Accessibility links

US 'Deeply Deplores' Thai Violence, Casualties

US State Department Deputy Spokesman Gordon Duguid (file photo)

US State Department Deputy Spokesman Gordon Duguid (file photo)

The State Department said Wednesday that the United States deeply deplores the violence between the Thai government and protesters, and appealed for restraint by all parties. The issue is expected to be on the agenda for Secretary of State Hillary Clinton's three-nation Asia trip that begins on Thursday.

In its strongest comments of the political upheaval in Thailand, the State Department said it "deeply deplores" the violence and loss of life on the streets of Bangkok and appealed for restraint and a peaceful resolution of the conflict.

Speaking after a crackdown on anti-government demonstrations in the Thai capital was followed by widespread arson and looting, State Department Deputy Spokesman Gordon Duguid said authorities and the Red Shirt protest movement need to resolve their differences through Thailand's democratic institutions.

"We are encouraged by the actions of the Red Shirt leaders who have surrendered to law enforcement agencies, and support their call to supporters to return home peacefully," said Gordon Duguid. "However, we are deeply concerned that Red Shirt supporters have engaged in arson, targeting the electricity infrastructure and media outlets, and have attacked individual journalists. We condemn such behavior and call on UDD [Red Shirt] leaders and affiliated opposition politicians to urge their supporters to stop such acts."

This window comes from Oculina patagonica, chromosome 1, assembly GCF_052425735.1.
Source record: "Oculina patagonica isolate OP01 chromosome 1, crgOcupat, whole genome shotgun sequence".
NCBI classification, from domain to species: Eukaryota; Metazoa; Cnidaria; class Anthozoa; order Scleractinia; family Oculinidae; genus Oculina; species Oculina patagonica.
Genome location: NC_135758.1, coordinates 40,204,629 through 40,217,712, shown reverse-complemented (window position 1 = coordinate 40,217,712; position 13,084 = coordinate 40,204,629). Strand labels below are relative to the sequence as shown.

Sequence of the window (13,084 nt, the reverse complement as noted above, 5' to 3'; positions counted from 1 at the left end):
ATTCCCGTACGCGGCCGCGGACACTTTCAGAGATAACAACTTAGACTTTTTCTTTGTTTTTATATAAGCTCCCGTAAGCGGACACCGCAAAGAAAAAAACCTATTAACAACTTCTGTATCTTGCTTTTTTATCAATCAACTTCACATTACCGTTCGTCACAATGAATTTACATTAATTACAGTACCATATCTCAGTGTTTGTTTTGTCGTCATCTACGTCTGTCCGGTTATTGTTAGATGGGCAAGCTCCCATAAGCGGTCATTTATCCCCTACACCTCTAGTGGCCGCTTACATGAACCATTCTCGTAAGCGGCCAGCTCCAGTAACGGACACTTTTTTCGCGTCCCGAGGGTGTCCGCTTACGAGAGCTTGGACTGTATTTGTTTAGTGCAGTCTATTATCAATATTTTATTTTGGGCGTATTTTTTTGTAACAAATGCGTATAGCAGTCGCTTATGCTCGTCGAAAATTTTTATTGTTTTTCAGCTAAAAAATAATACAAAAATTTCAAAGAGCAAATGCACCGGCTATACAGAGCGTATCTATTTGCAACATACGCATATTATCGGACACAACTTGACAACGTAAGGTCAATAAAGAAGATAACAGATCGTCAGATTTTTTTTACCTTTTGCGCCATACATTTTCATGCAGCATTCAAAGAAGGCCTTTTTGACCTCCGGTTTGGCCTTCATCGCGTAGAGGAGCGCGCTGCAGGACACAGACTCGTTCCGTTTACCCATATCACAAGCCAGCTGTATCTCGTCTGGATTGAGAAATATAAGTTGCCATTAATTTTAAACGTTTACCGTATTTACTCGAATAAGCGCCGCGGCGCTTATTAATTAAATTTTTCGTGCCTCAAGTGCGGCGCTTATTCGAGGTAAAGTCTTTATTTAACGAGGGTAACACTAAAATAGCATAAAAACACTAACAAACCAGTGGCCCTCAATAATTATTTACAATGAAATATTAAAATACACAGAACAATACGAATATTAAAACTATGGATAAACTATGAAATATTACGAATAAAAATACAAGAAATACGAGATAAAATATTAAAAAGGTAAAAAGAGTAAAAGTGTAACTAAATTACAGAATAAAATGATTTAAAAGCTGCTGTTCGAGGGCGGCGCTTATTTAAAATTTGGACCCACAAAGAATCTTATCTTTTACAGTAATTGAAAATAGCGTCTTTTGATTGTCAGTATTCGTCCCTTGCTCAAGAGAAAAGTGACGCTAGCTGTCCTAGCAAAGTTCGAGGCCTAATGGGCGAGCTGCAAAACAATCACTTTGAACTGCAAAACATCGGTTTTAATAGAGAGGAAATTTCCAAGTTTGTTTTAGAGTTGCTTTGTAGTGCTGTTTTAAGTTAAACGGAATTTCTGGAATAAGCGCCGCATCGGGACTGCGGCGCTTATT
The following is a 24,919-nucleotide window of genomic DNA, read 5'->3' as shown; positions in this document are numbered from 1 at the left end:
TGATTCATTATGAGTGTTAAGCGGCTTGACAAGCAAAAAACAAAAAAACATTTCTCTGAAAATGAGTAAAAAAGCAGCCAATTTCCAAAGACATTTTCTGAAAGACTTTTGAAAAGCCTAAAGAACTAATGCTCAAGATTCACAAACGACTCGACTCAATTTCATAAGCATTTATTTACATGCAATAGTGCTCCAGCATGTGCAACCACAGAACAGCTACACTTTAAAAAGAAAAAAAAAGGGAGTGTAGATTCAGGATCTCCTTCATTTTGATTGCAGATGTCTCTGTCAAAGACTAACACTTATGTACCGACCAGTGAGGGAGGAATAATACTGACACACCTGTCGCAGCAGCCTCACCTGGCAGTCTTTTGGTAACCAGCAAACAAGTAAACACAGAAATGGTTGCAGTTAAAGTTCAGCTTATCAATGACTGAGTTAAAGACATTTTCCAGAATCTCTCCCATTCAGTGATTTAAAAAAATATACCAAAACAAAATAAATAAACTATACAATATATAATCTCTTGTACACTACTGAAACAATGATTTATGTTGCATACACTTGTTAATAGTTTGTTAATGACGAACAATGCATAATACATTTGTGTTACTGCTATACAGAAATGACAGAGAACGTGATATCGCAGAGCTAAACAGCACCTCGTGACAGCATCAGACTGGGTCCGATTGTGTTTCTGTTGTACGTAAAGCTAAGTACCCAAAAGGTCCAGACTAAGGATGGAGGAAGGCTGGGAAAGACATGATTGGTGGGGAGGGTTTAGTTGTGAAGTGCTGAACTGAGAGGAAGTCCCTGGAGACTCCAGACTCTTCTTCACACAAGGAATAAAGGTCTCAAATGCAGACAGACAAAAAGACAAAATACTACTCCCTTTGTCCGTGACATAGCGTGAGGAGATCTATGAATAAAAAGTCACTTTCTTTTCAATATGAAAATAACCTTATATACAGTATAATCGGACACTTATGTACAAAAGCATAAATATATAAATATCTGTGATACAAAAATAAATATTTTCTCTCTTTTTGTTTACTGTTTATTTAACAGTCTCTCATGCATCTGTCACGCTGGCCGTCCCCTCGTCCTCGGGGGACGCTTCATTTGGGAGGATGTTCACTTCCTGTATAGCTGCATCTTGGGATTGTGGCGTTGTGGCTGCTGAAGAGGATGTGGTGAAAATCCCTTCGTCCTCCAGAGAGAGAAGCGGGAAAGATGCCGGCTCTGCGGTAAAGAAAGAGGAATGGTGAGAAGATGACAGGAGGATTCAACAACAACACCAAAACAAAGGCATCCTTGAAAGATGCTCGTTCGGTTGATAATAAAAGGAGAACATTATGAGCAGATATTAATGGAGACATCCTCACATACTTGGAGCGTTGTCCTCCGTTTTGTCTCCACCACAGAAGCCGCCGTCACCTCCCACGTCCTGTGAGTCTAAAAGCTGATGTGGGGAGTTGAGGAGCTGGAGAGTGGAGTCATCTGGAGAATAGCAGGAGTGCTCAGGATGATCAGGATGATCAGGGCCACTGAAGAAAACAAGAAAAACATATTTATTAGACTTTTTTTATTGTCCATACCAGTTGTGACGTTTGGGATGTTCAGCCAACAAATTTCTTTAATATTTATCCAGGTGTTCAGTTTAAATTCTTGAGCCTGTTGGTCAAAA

Earlier, Assistant Secretary of State for East Asian Affairs Kurt Campbell said he expects the Thai situation to be discussed on all three stops of Secretary Clinton's trip to Japan, China and South Korea.

Campbell said U.S. officials are aware of "substantial" burning and looting in neighborhoods throughout Bangkok, and reports of sporadic violence throughout the country.

He said he has spoken with U.S. Ambassador to Thailand William Itoh and that he would meet with Thai diplomats here in Washington to discuss the situation.

Spokesman Duguid said the U.S. embassy in Bangkok, near the scene of major violence, is closed but that it is providing emergency consular services to U.S. citizens from a hotel in the capital.

The State Department says U.S. citizens should defer all travel to Bangkok, and defer all but essential travel to the rest of the country.

The State Department authorized the departure of non-emergency embassy personnel and family members from Bangkok.

At least 74 people have been killed and at least 1,700 others have been wounded since the Red Shirts began their demonstrations in Bangkok in March.